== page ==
Malaysia's opposition leader Anwar Ibrahim has renewed his vow to seize power from the ruling coalition, as the two sides lock horns for a key by-election.
Anwar has lain low since failing to meet a self-imposed September 2008 deadline to unseat the Barisan Nasional government, after general elections that saw the coalition handed its worst results in half a century.
The opposition alliance is now hoping to reinvigorate itself with a win in the January 17 by-election in northeastern Terengganu state, which is seen as a referendum on the political mood since the March 2008 national polls.
"I want to say that we in the alliance are determined to topple the Barisan Nasional coalition," Anwar said at an opposition rally here late Tuesday that drew some 10,000 supporters.
"For a start, I will help our alliance candidate from PAS obtain a big victory," he said on the seafront of the state capital Kuala Terengganu.
Top figures in the alliance – Anwar's Keadilan as well as the Islamic party PAS and the Democratic Action Party that represents ethnic Chinese – stood shoulder-to-shoulder to dispel signs the partnership is under strain.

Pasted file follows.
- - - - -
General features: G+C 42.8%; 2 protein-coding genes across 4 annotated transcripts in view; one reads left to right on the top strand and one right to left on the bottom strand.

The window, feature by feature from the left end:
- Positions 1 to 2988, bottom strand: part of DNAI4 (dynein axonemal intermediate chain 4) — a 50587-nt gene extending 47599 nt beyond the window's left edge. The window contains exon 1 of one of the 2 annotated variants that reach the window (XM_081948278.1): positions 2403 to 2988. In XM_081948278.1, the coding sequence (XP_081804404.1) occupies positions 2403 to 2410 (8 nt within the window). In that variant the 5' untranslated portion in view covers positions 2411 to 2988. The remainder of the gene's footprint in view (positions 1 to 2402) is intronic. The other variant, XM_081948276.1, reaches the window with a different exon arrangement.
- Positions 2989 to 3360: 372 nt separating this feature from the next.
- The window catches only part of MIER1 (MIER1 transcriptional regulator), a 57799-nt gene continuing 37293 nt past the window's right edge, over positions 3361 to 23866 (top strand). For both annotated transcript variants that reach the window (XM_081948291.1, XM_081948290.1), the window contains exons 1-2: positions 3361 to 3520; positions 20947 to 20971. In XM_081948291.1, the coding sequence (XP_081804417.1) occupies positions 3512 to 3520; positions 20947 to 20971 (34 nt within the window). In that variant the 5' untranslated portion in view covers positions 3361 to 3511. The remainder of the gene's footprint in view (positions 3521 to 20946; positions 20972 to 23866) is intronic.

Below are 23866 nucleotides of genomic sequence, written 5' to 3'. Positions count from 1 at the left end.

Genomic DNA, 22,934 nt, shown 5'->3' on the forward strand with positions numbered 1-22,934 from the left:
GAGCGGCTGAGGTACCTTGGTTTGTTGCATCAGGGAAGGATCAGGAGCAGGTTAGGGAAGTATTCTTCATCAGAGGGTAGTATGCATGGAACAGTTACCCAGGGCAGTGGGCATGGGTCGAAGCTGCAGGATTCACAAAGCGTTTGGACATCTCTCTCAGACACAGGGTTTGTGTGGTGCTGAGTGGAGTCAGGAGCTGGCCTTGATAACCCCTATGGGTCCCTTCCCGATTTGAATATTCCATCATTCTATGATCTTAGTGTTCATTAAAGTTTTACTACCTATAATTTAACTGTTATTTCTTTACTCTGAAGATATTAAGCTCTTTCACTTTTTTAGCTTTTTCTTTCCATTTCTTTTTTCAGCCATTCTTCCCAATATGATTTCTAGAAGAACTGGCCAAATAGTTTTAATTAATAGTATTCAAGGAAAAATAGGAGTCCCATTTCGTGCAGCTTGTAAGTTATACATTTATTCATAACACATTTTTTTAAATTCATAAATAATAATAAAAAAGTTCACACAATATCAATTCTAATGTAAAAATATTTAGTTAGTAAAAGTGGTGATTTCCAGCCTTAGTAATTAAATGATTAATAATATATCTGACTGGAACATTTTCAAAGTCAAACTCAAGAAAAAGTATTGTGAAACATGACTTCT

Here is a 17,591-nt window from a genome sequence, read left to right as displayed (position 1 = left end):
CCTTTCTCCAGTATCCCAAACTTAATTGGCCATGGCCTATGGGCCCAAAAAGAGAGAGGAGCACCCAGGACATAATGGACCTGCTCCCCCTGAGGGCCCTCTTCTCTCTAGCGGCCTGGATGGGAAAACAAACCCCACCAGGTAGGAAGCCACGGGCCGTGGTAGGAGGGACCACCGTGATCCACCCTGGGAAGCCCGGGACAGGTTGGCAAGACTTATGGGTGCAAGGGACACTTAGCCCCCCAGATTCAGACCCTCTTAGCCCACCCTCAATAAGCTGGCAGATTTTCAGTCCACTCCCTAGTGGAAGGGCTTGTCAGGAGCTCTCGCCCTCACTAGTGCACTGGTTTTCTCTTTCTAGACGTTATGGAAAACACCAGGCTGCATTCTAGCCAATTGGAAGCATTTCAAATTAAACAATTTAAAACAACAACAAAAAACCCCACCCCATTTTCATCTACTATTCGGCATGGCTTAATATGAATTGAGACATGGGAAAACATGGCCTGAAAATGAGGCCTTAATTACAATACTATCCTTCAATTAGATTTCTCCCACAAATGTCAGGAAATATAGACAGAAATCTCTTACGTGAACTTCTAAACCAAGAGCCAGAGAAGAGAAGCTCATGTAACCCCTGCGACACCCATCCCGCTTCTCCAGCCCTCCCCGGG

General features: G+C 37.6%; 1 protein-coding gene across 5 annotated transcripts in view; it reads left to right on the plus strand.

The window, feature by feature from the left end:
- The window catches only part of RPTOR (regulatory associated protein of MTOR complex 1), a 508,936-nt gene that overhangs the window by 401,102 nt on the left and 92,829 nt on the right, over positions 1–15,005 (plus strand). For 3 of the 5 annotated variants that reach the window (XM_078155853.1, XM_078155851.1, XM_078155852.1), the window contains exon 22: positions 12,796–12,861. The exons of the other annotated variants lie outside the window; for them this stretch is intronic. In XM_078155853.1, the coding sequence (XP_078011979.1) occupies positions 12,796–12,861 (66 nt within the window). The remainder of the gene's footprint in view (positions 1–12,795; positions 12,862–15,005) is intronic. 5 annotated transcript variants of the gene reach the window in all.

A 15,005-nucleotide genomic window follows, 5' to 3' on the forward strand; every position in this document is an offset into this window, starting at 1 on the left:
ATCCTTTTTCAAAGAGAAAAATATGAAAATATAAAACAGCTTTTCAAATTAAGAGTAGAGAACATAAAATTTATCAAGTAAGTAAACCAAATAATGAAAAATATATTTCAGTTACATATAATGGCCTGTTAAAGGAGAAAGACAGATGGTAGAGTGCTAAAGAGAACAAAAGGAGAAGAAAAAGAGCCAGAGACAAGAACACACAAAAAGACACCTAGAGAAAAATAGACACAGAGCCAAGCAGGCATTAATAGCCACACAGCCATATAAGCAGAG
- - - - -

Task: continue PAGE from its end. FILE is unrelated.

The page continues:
The partnership of three ideologically divided parties is intent on putting its differences aside for the by-election, which will be contested by PAS candidate Mohamad Abdul Wahid, 52.
The ruling party UMNO (United Malays National Organisation) is fielding deputy home minister Wan Ahmad Farid, 46, for the vote, which will indicate whether it has lured back support since the general elections.
Anwar had said he would topple the government by mid-September with the help of defecting lawmakers, after elections that saw the opposition gain five states and a third of parliamentary seats in unprecedented results.
But that deadline came and went and the promised mass defections from the Barisan Nasional never materialised.
His momentum stalled in October when Prime Minister Abdullah Ahmad Badawi agreed to stand down in March, defusing public anger at the government's handling of the economy and failure to introduce promised reforms.
The government is now exploiting bickering within the opposition, but Anwar said the alliance was united despite disagreements over issues such as a PAS call for the introduction of Islamic "hudud" law including the stoning of adulterers.
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